Are you a narcissist?
It’s (hopefully) not a question most of us ask ourselves. But being in a toxic relationship can make you wonder.
Toxicity can play such havoc with your emotions and psyche you lose sight of who you are. It can make you behave strangely — even worse, turning you into someone you barely recognize.
I’ve seen both men and women struggling in the wake of toxic or abusive relationships and there’s often a nagging doubt about their own role. Do I have some narcissistic traits too?
Hopefully, the answer is yes — because it’s a good thing. Some narcissistic traits are healthy: and indicative of confidence or good self-esteem.
It’s just that when a relationship has turned you upside down, it’s hard to figure out where the line begins and ends.
So What’s Narcissism in a Relationship?
“How starved you must have been that my heart became a meal for your ego.” — Amanda Torroni
Clinically speaking, Narcissistic Personality Disorder (NPD) is a mental health condition, characterized by an extreme self-focus coupled with the inability to consider the feelings of others.
NPD, like any personality disorder, is not black and white so there are risks in rushing to a diagnosis. But it’s helpful to consider narcissistic traits after a breakup, so you can better understand your relationship — and your place in it.
There are reams of narcissistic literature out there but for some quick and easy reassurance that it wasn’t you, it was them, try this.
7 Signs You’re Not a Narcissist
1. You want to educate yourself about relationships.
After your breakup, you jump online, you dive into the literature, and you ask people who know more than you. You want to know what happened. You want to understand your ex-partner’s operating system and how something that started so well could turn so bad. You want to figure out what’s going on for you now — why you feel so exhausted and broken by them. A narcissist won’t educate themselves because they’ll think they did nothing wrong — that the problem was with you. That they’re fine and you’re the one who needs fixing.
2. You’re up for seeing a therapist if you need more help.
If you’re really struggling you’ll reach out for help. A narcissist won’t — or they might start in therapy all bright and shiny but after a while, the therapist won’t be good/intelligent/understanding enough for them. Or, as soon they sense the therapist can see behind their mask, they’ll be off and running.
3. You don’t have a string of broken relationships behind you.
Depending on your age and stage, you might have a few relationships that haven’t worked out. But narcissists keep up the pattern — often right through until old age. Because they can’t (and have never been able to) love, and they need constant adoration/validation, they can’t sustain intimate relationships. You’ll often see this pattern repeated in their friendships and work. They’ll bubble and charm for a while — but they can’t keep it up. They’ll often bolt before they’re found out.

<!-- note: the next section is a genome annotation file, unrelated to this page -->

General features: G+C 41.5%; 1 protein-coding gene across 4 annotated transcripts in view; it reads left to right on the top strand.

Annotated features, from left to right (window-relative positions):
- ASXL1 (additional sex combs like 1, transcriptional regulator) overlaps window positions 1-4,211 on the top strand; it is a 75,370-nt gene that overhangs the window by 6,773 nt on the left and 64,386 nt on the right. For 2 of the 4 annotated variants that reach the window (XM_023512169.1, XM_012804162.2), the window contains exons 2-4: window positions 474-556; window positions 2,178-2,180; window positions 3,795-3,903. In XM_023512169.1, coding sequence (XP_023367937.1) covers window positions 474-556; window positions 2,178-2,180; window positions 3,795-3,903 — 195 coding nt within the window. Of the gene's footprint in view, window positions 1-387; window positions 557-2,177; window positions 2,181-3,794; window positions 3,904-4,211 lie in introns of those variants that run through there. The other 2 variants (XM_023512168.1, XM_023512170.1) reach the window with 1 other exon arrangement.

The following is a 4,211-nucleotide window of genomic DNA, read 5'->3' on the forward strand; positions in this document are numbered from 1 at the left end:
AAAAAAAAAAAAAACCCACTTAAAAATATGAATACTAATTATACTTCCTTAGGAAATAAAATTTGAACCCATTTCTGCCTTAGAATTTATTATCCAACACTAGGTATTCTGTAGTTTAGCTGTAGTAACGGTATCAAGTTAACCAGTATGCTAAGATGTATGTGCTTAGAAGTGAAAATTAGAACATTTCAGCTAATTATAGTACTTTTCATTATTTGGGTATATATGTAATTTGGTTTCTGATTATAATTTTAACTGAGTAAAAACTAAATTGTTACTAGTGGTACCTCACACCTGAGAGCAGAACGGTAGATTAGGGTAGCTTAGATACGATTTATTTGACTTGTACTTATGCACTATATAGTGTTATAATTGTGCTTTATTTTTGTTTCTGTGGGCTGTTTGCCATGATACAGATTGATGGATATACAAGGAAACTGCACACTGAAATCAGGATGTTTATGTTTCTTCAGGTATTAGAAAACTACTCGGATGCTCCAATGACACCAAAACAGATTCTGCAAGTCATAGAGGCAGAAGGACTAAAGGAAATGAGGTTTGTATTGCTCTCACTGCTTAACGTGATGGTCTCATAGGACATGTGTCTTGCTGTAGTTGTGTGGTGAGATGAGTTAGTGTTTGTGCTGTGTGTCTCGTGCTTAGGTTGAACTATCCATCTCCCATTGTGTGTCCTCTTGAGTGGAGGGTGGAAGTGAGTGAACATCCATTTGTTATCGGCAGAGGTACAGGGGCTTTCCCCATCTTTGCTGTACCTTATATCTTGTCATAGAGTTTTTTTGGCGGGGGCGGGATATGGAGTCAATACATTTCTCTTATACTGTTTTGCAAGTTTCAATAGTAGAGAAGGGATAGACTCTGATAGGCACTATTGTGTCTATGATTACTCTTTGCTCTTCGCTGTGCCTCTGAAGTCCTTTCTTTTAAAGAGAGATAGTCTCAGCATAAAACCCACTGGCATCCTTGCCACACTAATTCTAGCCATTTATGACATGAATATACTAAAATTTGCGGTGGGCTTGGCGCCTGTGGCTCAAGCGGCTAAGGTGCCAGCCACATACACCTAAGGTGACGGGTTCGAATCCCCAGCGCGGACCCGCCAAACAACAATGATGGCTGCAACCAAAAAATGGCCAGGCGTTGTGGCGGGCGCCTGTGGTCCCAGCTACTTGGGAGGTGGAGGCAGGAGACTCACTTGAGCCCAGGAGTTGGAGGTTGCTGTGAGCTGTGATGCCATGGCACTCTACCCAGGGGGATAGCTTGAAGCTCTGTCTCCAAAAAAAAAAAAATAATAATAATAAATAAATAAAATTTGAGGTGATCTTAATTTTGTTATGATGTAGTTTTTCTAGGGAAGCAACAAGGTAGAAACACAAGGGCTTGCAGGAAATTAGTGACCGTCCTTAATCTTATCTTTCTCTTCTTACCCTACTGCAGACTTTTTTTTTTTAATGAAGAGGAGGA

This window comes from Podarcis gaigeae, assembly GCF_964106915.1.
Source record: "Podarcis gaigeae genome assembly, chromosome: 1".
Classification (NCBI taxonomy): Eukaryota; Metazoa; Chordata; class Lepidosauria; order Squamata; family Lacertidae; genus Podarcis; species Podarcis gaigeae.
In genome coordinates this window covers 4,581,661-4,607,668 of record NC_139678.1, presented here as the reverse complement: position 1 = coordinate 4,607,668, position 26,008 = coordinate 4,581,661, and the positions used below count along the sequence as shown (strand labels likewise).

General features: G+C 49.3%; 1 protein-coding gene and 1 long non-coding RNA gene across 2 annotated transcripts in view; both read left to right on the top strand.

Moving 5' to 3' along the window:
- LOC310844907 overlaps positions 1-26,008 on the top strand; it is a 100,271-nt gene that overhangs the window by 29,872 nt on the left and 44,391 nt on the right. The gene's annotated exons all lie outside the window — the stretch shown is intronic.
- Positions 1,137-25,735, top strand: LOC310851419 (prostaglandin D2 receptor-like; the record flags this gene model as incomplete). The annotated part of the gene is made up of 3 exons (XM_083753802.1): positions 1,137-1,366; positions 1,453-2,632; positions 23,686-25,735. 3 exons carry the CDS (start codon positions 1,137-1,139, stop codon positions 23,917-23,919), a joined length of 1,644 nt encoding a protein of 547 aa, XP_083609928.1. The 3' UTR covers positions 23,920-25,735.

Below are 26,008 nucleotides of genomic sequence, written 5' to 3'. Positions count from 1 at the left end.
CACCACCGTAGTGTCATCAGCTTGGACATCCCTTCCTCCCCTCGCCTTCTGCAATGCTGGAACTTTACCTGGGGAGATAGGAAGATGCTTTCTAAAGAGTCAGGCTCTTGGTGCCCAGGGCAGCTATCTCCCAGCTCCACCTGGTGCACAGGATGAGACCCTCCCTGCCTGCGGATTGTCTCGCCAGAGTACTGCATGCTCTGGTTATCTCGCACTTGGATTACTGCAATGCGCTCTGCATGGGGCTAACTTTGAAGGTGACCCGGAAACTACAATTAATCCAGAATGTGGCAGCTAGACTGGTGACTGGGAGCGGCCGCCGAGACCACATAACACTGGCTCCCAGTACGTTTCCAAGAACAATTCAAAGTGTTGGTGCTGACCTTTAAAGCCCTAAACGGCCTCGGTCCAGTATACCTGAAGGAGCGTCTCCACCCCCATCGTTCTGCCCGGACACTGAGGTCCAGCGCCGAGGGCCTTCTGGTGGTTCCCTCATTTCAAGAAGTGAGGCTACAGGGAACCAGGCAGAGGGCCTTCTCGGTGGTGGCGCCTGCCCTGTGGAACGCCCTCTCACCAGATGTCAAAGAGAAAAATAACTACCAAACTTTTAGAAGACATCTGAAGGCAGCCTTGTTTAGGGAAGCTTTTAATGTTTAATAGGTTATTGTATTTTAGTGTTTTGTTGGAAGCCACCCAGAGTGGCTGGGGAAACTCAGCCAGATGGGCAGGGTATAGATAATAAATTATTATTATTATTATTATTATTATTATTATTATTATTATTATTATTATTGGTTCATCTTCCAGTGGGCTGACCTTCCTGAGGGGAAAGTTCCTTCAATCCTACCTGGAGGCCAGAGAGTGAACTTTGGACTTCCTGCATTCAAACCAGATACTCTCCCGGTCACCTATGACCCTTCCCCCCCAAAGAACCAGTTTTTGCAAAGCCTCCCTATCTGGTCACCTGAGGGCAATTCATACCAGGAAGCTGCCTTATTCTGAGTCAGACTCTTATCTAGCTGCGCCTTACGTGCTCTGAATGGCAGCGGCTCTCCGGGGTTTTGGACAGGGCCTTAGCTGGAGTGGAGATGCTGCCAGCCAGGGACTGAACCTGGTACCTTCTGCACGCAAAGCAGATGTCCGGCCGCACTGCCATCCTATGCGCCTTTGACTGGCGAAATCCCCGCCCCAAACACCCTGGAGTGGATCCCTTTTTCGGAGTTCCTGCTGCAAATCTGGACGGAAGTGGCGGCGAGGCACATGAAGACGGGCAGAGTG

4. You struggle with anxiety/self-doubt after the breakup.
Intense or difficult breakups can leave people with low mood, anxiety, and trauma symptoms, such as hypervigilance, flashbacks, panic, and paranoia. You can become extremely fearful at the prospect of bumping into your ex again. Even a sighting of them on social media can distress you. It’s also common to second-guess your role in the relationship, worry about what you did wrong, and doubt your attractiveness as a partner. These things need to be addressed so they don’t get in the way of your loving again.
While narcissists are deeply insecure at their core, they’ll generally only feel one of two emotions after a breakup: false happiness because they’ve moved on to someone else or anger (if you ended it). When their egos get bruised, narcissists can become fixated on payback or smear campaigns. So if you called time, go quietly and don’t look back.
5. You’re able to apologize genuinely.
In fact, if you’ve been with a narcissist, you’ve probably apologized far more than you need to — for little if anything. You may have apologized just to keep the peace. Genuine apologies are not on the narcissists’ song sheet. Even if they do manage a “sorry” here and there, there’ll be an agenda underneath.
6. You don’t keep contacting your ex just to “see how they’re doing”.
Most of us are prone to a little low-key stalking when we break up with someone — until we see the light. But it’s never over for the narcissist. They’ll keep tabs on you any way they can. It’s not that they still love you (they didn’t and they can’t), it’s just that they need to use you to validate themselves. They are driven to check if they could still have you if they tried. And they might keep doing it for years after you’ve broken up. Hopefully, you know there’s no gain in responding unless you need to stay in contact because you have children together.
7. You’re reading this post.
Narcissists don’t read about narcissism. Are you kidding? They’re (superficially) all good with who they are. And, of course, they have much better things to do — and way cooler people to play with